Aug 252003
Authors: Melissa Snow

“It takes a lot of courage to release the familiar and seemingly

secure, to embrace the new. But there is no real security in what

is no longer meaningful. There is more security in the adventurous

and exciting, for in movement there is life, and in change there is

power.” It was more than four years ago, but I distinctly remember

the day I moved to Fort Collins and became a Ram. It was a day

filled with sadness, excitement, disappointment, anticipation and

everything in between.

However, you don’t need me to tell you that because you are in

your first days as a CSU Ram and are probably feeling all those

things and more. You are empowered by the fact that your parents

are hundreds of miles away. The things you saw at the party on

Saturday shocked you, and now you can’t wait for one coming up on

Friday. You are amazed by the notion that you can skip class all

week long and nobody will even notice, and surprised at the number

of meals the residence hall cooks can make out of leftovers.

And, after waiting in line for 8 hours on Saturday for tickets

to the CSU/CU football game you are probably wondering what all the

hype is about, and what it really means to be a CSU Ram. During

your time at CSU you will meet the Green Peace people, the Mormons,

the guy who believes all college students go to hell and the Hare

Krishna’s, all while walking to class. You will see people sleeping

out on the plaza to raise awareness about hunger and homelessness,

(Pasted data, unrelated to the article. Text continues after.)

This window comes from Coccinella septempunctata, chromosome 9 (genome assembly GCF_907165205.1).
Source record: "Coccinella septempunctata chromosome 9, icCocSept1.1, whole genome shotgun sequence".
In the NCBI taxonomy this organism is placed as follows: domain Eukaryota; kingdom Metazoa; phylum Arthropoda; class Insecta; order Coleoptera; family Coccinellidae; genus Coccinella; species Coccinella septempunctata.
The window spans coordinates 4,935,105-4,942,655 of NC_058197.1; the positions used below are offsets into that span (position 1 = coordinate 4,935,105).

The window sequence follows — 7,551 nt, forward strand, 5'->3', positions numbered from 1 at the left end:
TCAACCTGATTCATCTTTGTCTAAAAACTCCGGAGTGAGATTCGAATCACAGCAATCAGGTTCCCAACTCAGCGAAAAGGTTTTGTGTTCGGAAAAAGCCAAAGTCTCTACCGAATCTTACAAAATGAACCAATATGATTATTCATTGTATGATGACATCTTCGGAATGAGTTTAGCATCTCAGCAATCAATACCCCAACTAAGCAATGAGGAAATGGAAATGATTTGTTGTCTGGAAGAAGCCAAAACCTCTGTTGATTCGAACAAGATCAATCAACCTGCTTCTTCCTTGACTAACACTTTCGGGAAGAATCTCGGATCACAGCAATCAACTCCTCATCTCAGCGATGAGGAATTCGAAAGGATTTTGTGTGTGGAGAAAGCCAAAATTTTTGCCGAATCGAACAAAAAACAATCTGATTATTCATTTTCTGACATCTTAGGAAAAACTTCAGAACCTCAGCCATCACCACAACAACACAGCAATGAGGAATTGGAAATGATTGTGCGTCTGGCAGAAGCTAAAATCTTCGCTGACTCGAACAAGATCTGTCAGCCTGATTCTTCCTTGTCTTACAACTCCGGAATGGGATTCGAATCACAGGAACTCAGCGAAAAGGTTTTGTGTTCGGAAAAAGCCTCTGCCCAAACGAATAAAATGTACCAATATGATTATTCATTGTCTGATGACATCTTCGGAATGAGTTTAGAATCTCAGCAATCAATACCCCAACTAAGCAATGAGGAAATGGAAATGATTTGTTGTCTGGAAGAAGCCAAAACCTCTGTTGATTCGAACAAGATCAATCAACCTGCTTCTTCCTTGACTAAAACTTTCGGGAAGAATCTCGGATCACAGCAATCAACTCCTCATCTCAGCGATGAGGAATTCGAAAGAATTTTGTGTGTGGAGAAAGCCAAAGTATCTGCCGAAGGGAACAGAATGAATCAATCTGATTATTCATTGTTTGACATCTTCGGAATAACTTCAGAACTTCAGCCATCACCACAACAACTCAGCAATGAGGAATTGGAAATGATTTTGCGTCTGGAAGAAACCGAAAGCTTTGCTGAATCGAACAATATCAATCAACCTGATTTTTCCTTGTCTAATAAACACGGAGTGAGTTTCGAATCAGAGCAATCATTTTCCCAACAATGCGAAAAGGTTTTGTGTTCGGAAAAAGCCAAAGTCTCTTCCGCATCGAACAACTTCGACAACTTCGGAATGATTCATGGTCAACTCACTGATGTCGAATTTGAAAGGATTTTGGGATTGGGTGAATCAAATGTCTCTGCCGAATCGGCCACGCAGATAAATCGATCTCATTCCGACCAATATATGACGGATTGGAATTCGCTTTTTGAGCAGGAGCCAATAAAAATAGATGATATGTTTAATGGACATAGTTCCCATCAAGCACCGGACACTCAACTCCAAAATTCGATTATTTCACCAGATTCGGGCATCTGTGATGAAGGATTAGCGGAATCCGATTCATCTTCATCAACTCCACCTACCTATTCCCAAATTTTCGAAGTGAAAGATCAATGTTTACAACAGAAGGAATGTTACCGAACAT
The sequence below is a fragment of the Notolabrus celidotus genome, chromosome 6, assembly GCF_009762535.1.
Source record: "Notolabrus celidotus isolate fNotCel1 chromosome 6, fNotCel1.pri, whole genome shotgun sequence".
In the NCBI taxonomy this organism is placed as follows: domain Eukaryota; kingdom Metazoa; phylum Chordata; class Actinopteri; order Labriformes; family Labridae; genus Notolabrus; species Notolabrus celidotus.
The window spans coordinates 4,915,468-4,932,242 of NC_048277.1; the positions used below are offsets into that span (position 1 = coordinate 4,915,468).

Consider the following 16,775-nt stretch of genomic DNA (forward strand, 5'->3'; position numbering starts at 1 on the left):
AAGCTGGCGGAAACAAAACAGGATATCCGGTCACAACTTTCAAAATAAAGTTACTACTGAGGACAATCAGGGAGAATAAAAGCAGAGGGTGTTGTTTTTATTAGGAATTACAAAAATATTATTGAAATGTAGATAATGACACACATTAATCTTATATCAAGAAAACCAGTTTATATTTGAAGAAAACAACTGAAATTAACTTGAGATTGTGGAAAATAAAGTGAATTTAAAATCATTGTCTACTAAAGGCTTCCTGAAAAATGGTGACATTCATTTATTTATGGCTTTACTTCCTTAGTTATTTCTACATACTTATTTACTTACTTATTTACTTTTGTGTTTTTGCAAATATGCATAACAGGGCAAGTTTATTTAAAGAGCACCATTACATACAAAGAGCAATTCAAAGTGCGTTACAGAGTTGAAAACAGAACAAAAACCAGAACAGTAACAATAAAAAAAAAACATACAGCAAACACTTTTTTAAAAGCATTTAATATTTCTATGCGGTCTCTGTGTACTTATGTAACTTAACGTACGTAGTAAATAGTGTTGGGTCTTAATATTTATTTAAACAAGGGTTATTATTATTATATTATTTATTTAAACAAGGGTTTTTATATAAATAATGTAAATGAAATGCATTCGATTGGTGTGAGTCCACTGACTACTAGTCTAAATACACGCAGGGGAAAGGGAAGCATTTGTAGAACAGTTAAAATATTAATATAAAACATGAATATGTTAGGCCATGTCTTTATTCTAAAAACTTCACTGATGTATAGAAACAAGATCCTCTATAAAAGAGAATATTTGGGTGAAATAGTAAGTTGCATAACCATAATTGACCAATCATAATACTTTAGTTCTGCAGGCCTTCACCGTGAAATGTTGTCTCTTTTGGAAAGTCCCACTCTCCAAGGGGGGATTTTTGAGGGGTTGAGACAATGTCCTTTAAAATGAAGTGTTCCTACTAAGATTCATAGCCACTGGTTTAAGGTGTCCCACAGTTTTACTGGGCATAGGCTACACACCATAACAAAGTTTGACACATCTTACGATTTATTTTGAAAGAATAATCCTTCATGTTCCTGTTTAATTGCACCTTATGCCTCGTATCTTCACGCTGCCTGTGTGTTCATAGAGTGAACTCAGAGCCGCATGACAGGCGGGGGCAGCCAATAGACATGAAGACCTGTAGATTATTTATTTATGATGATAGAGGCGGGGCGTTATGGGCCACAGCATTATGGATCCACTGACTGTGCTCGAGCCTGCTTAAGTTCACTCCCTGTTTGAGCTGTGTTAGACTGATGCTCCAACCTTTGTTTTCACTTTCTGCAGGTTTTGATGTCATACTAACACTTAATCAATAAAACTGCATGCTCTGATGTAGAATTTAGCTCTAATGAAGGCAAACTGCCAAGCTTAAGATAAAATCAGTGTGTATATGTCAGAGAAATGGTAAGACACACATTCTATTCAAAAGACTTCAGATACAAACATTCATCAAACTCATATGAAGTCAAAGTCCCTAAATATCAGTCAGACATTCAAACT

see someone stand up on the stump and say the words “I am gay” for

the very first time out loud, and hear the never-ending cries of

your under-appreciated student government. You will hear the name

of every person who died in the Holocaust read out loud in the Lory

Student Center, visit every country in the world during

International Week and ride the mechanical bull during Ag Days. You

will cheer on our teams, party with your friends and of course kiss

someone on the oval.

Over the next four (or more) years you will learn that “I’m

proud to be a CSU Ram” is more than just something you

belligerently yell at the top of your lungs at any given

opportunity. Being a Ram is about realizing the incredible

opportunities you have at CSU, and about recognizing the amazing

people who surround you on your journey. Being a Ram is about

having character and integrity, and about being respectful,

courageous and unique. But most of all being a Ram is about having

fun every day and being thankful that you didn’t choose to live in





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